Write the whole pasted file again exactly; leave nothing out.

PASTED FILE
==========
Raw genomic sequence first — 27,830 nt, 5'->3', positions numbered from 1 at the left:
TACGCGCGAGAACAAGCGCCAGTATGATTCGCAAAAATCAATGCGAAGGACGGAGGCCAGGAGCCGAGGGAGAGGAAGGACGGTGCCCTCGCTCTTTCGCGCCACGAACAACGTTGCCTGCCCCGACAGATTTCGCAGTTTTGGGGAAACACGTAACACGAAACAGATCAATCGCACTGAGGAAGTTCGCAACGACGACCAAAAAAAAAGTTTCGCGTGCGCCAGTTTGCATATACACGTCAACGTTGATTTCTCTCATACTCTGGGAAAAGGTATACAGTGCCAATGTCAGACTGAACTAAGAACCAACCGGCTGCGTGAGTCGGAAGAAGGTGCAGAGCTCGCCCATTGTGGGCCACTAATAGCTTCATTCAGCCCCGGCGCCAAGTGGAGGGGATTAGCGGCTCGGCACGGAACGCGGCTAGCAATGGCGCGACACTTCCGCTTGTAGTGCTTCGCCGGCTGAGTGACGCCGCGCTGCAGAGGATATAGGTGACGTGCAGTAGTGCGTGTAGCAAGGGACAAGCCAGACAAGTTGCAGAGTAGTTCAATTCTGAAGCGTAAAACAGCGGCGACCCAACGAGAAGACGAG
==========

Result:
Raw genomic sequence first — 27,830 nt, 5'->3', positions numbered from 1 at the left:
TACGCGCGAGAACAAGCGCCAGTATGATTCGCAAAAATCAATGCGAAGGACGGAGGCCAGGAGCCGAGGGAGAGGAAGGACGGTGCCCTCGCTCTTTCGCGCCACGAACAACGTTGCCTGCCCCGACAGATTTCGCAGTTTTGGGGAAACACGTAACACGAAACAGATCAATCGCACTGAGGAAGTTCGCAACGACGACCAAAAAAAAAGTTTCGCGTGCGCCAGTTTGCATATACACGTCAACGTTGATTTCTCTCATACTCTGGGAAAAGGTATACAGTGCCAATGTCAGACTGAACTAAGAACCAACCGGCTGCGTGAGTCGGAAGAAGGTGCAGAGCTCGCCCATTGTGGGCCACTAATAGCTTCATTCAGCCCCGGCGCCAAGTGGAGGGGATTAGCGGCTCGGCACGGAACGCGGCTAGCAATGGCGCGACACTTCCGCTTGTAGTGCTTCGCCGGCTGAGTGACGCCGCGCTGCAGAGGATATAGGTGACGTGCAGTAGTGCGTGTAGCAAGGGACAAGCCAGACAAGTTGCAGAGTAGTTCAATTCTGAAGCGTAAAACAGCGGCGACCCAACGAGAAGACGAG